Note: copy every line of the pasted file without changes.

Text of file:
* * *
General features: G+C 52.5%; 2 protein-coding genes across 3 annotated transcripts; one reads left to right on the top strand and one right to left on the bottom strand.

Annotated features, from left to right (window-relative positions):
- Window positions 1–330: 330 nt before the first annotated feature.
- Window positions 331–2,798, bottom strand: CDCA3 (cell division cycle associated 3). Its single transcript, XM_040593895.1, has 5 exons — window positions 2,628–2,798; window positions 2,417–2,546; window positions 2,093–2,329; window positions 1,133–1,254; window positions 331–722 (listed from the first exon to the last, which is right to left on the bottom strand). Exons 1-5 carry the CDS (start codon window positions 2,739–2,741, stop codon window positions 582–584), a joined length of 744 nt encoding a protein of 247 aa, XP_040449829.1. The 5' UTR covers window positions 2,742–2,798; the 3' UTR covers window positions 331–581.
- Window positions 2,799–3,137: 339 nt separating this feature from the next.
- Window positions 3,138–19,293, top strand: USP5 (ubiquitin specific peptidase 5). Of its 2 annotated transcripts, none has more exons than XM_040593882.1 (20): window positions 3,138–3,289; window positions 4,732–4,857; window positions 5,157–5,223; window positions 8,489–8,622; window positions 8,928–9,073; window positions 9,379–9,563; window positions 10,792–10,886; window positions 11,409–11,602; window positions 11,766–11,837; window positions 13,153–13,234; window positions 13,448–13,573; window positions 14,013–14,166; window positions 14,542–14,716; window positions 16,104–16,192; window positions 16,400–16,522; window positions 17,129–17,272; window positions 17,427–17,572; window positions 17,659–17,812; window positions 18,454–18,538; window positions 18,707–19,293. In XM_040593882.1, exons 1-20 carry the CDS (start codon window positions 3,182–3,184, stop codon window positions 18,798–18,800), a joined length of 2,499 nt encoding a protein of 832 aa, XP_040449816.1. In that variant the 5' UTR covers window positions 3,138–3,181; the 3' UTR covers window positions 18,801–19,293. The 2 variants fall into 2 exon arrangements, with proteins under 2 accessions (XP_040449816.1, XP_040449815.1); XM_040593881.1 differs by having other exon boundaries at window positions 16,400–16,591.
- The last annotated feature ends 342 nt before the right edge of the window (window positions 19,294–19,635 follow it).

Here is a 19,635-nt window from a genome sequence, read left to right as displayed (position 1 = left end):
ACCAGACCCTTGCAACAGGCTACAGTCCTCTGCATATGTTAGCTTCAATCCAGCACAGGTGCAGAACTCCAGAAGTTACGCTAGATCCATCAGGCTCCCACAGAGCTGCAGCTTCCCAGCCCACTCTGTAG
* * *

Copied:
General features: G+C 52.5%; 2 protein-coding genes across 3 annotated transcripts; one reads left to right on the top strand and one right to left on the bottom strand.

Annotated features, from left to right (window-relative positions):
- Window positions 1–330: 330 nt before the first annotated feature.
- Window positions 331–2,798, bottom strand: CDCA3 (cell division cycle associated 3). Its single transcript, XM_040593895.1, has 5 exons — window positions 2,628–2,798; window positions 2,417–2,546; window positions 2,093–2,329; window positions 1,133–1,254; window positions 331–722 (listed from the first exon to the last, which is right to left on the bottom strand). Exons 1-5 carry the CDS (start codon window positions 2,739–2,741, stop codon window positions 582–584), a joined length of 744 nt encoding a protein of 247 aa, XP_040449829.1. The 5' UTR covers window positions 2,742–2,798; the 3' UTR covers window positions 331–581.
- Window positions 2,799–3,137: 339 nt separating this feature from the next.
- Window positions 3,138–19,293, top strand: USP5 (ubiquitin specific peptidase 5). Of its 2 annotated transcripts, none has more exons than XM_040593882.1 (20): window positions 3,138–3,289; window positions 4,732–4,857; window positions 5,157–5,223; window positions 8,489–8,622; window positions 8,928–9,073; window positions 9,379–9,563; window positions 10,792–10,886; window positions 11,409–11,602; window positions 11,766–11,837; window positions 13,153–13,234; window positions 13,448–13,573; window positions 14,013–14,166; window positions 14,542–14,716; window positions 16,104–16,192; window positions 16,400–16,522; window positions 17,129–17,272; window positions 17,427–17,572; window positions 17,659–17,812; window positions 18,454–18,538; window positions 18,707–19,293. In XM_040593882.1, exons 1-20 carry the CDS (start codon window positions 3,182–3,184, stop codon window positions 18,798–18,800), a joined length of 2,499 nt encoding a protein of 832 aa, XP_040449816.1. In that variant the 5' UTR covers window positions 3,138–3,181; the 3' UTR covers window positions 18,801–19,293. The 2 variants fall into 2 exon arrangements, with proteins under 2 accessions (XP_040449816.1, XP_040449815.1); XM_040593881.1 differs by having other exon boundaries at window positions 16,400–16,591.
- The last annotated feature ends 342 nt before the right edge of the window (window positions 19,294–19,635 follow it).

Here is a 19,635-nt window from a genome sequence, read left to right as displayed (position 1 = left end):
ACCAGACCCTTGCAACAGGCTACAGTCCTCTGCATATGTTAGCTTCAATCCAGCACAGGTGCAGAACTCCAGAAGTTACGCTAGATCCATCAGGCTCCCACAGAGCTGCAGCTTCCCAGCCCACTCTGTAG